Agree to have your car repossessed

If you do not want to incur any more debts and you have no other options left, then it’s better to have your car repossessed by the lender, rather than having loan defaults that will last for at least 7 years on your credit history. The downside to this is that you will lose all of the previous payments that you have made, but hey, at least, you do not have a bad credit history to your name.

Good luck with your loans, and make sure to follow this list to avoid being caught in an unpayable debt!


“Fun” Little Freak Out

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Let me share with you a story about an all-out “FREAK OUT” moment I recently had regarding my pay.

In terms of back-story, I am on a 9-month contract which ends May 19. When my new contract goes into effect I’ll be switching to a 12-month contract. But that contract does not go into effect until the start of the fiscal year, July 1st. In the interim (May 20-June 30), I will be receiving pay designated as “supplemental compensation” at my current rate of pay (my raise doesn’t go into effect until the new contract).

Since the academic year is soon ending, I emailed our business manager last week asking if I needed to complete any paperwork/what I need to do to get the supplemental compensation to kick in. There was a bit of a process involved last summer and I can’t remember the exact steps.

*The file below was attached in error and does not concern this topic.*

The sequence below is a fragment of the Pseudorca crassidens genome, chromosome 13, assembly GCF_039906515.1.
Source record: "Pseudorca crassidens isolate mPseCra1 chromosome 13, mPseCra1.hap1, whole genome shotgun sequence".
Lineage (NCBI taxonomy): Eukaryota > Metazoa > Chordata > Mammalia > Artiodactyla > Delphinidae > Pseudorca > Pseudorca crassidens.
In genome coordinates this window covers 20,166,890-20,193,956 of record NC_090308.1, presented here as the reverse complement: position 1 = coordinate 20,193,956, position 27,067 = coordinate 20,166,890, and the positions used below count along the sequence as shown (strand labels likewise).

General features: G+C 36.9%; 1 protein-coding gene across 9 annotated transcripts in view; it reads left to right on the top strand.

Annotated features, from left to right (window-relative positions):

The business manager replies back basically saying (paraphrasing), “I have no record of you receiving supplemental compensation this summer. Your new contract starts July 1st.”

And I’m like, “WHAT THE WHAT?!?!?!?!” (insert the Scream emoji face)

I’m instantly reviewing old emails and re-living old conversations in my mind. Is it possible that I misunderstood? That I simply thought I would be receiving supplemental compensation but that I’ll actually be going AN ENTIRE 6 WEEK PERIOD WITH NO PAY WHATSOEVER?!?!?!

I call my husband in a panic. How are we going to survive? Here, I was just saying how these next two months are going to be super tight…I didn’t realize we’d literally have NO INCOME during this entire time period! We (stupidly, in hindsight) sent our entire $5,500 emergency fund to the IRS when we were setting up/establishing a payment plan for our 2016 taxes. What were we thinking?! The IRS felt like an emergency at the time, but with the gift of hindsight, I now realize we never should’ve entirely wiped out all liquid savings. What are going to do?!